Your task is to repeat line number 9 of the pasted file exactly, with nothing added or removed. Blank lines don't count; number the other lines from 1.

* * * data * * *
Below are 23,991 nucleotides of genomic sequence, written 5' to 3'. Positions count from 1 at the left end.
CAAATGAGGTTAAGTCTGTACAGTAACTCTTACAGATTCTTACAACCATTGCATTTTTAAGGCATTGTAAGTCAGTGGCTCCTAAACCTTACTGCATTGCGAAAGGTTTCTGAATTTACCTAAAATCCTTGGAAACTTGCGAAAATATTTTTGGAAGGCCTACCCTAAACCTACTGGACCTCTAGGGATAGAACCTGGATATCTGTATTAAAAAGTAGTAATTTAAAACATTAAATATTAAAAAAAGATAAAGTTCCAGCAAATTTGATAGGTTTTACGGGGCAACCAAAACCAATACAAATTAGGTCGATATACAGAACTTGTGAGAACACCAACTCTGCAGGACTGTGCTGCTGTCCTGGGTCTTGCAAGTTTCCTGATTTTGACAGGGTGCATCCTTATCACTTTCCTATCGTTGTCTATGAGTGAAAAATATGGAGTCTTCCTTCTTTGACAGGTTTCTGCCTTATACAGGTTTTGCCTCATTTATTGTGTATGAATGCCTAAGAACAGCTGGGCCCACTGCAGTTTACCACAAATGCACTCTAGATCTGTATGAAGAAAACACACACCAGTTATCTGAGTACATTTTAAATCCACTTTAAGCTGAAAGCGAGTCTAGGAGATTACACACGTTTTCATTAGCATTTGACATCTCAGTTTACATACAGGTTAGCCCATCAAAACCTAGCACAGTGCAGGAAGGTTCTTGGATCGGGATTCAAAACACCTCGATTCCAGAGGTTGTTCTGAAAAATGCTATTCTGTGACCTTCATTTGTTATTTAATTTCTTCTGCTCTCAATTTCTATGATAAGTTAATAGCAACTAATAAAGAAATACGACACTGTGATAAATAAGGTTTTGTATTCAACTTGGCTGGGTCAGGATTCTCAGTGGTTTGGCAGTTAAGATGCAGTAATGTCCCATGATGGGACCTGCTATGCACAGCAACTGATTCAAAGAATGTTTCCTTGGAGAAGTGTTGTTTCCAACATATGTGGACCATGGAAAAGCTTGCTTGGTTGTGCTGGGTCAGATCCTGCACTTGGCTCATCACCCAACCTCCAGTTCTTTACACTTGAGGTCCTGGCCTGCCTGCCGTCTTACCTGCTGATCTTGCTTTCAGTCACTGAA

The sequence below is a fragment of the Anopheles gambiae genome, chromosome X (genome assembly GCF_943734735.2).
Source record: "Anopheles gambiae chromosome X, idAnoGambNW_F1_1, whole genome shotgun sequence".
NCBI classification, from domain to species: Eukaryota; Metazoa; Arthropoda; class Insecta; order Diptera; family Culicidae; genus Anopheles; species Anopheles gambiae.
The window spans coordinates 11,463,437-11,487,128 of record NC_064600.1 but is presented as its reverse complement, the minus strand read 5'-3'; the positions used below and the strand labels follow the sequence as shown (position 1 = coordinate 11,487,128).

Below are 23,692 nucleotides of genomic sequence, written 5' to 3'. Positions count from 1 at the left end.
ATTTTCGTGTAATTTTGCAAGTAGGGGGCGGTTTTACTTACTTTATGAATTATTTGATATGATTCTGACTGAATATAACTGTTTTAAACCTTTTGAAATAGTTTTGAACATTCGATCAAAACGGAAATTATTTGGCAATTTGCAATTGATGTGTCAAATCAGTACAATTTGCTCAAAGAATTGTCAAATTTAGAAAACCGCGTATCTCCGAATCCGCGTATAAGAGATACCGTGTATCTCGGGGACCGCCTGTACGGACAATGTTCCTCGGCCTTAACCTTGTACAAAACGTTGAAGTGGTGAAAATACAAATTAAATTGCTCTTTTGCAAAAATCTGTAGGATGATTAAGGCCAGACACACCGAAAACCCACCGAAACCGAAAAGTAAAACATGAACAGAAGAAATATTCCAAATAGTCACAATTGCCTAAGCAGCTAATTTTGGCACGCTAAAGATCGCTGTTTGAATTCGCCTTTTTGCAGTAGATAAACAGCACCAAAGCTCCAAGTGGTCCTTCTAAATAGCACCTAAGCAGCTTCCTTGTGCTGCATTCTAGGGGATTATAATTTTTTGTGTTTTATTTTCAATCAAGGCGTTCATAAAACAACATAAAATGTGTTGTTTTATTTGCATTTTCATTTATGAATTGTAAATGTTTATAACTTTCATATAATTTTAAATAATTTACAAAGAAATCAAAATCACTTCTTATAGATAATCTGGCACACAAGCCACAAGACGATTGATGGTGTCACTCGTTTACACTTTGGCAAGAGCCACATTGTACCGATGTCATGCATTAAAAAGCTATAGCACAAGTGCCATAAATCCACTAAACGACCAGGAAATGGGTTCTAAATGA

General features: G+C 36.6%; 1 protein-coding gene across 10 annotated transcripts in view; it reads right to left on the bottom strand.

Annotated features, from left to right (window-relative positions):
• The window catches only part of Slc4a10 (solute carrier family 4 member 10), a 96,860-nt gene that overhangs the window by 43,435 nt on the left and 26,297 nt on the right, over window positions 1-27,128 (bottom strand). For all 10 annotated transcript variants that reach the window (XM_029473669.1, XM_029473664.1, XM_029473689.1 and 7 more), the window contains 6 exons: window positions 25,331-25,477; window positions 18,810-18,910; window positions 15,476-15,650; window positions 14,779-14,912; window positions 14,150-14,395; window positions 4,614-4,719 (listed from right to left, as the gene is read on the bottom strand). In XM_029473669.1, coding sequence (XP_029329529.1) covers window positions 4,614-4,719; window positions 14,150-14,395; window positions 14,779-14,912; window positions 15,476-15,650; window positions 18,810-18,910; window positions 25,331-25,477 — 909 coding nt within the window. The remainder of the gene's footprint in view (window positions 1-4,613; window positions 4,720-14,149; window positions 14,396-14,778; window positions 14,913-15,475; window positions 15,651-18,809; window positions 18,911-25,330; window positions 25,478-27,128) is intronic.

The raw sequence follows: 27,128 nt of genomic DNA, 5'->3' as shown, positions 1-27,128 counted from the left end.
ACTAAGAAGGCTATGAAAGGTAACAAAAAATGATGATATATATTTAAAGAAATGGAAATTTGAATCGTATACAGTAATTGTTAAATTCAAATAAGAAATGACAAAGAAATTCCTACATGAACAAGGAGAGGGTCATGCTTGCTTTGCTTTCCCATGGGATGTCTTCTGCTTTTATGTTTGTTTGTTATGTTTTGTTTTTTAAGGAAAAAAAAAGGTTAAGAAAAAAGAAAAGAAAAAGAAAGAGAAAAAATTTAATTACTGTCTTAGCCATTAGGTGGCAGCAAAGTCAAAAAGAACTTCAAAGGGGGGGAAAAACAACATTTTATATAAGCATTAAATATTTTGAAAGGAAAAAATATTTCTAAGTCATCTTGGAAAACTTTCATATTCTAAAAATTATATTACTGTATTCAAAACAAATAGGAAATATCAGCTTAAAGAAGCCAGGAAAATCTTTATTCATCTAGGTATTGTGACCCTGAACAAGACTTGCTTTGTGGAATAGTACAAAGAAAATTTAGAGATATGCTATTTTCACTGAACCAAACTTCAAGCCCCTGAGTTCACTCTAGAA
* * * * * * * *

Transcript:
General features: G+C 36.6%; 1 protein-coding gene across 10 annotated transcripts in view; it reads right to left on the bottom strand.